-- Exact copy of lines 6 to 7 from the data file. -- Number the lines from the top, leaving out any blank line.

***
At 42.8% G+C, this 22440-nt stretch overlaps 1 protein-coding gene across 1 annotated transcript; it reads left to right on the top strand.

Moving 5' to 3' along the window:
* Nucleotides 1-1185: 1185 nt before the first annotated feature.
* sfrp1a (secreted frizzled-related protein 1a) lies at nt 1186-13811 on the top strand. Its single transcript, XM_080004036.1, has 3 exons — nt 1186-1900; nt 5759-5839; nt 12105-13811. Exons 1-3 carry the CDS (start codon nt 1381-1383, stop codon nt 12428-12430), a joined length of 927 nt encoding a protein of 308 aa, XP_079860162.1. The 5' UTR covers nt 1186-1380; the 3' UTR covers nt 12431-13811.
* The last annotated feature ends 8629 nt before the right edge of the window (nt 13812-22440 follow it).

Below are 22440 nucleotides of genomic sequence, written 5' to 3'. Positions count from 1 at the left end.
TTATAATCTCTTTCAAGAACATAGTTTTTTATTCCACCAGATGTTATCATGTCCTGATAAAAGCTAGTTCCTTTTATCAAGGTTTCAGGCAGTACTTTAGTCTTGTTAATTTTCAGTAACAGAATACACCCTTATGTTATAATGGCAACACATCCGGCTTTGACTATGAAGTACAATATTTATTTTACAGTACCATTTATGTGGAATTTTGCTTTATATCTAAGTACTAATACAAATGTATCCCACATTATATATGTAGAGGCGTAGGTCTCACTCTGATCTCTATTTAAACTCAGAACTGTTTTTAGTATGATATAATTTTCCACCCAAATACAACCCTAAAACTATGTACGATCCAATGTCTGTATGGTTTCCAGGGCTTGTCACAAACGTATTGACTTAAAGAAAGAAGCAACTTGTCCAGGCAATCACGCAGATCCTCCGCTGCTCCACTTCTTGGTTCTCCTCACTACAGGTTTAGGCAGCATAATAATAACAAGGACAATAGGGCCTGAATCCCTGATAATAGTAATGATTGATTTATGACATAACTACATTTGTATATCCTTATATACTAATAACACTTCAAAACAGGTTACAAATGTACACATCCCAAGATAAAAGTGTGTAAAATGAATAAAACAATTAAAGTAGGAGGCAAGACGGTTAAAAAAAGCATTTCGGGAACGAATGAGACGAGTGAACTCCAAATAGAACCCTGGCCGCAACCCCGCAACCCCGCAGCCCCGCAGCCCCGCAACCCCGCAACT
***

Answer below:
Below are 22440 nucleotides of genomic sequence, written 5' to 3'. Positions count from 1 at the left end.
TTATAATCTCTTTCAAGAACATAGTTTTTTATTCCACCAGATGTTATCATGTCCTGATAAAAGCTAGTTCCTTTTATCAAGGTTTCAGGCAGTACTTTAGTCTTGTTAATTTTCAGTAACAGAATACACCCTTATGTTATAATGGCAACACATCCGGCTTTGACTATGAAGTACAATATTTATTTTACAGTACCATTTATGTGGAATTTTGCTTTATATCTAAGTACTAATACAAATGTATCCCACATTATATATGTAGAGGCGTAGGTCTCACTCTGATCTCTATTTAAACTCAGAACTGTTTTTAGTATGATATAATTTTCCACCCAAATACAACCCTAAAACTATGTACGATCCAATGTCTGTATGGTTTCCAGGGCTTGTCACAAACGTATTGACTTAAAGAAAGAAGCAACTTGTCCAGGCAATCACGCAGATCCTCCGCTGCTCCACTTCTTGGTTCTCCTCACTACAGGTTTAGGCAGCATAATAATAACAAGGACAATAGGGCCTGAATCCCTGATAATAGTAATGATTGATTTATGACATAACTACATTTGTATATCCTTATATACTAATAACACTTCAAAACAGGTTACAAATGTACACATCCCAAGATAAAAGTGTGTAAAATGAATAAAACAATTAAAGTAGGAGGCAAGACGGTTAAAAAAAGCATTTCGGGAACGAATGAGACGAGTGAACTCCAAATAGAACCCTGGCCGCAACCCCGCAACCCCGCAGCCCCGCAGCCCCGCAACCCCGCAACT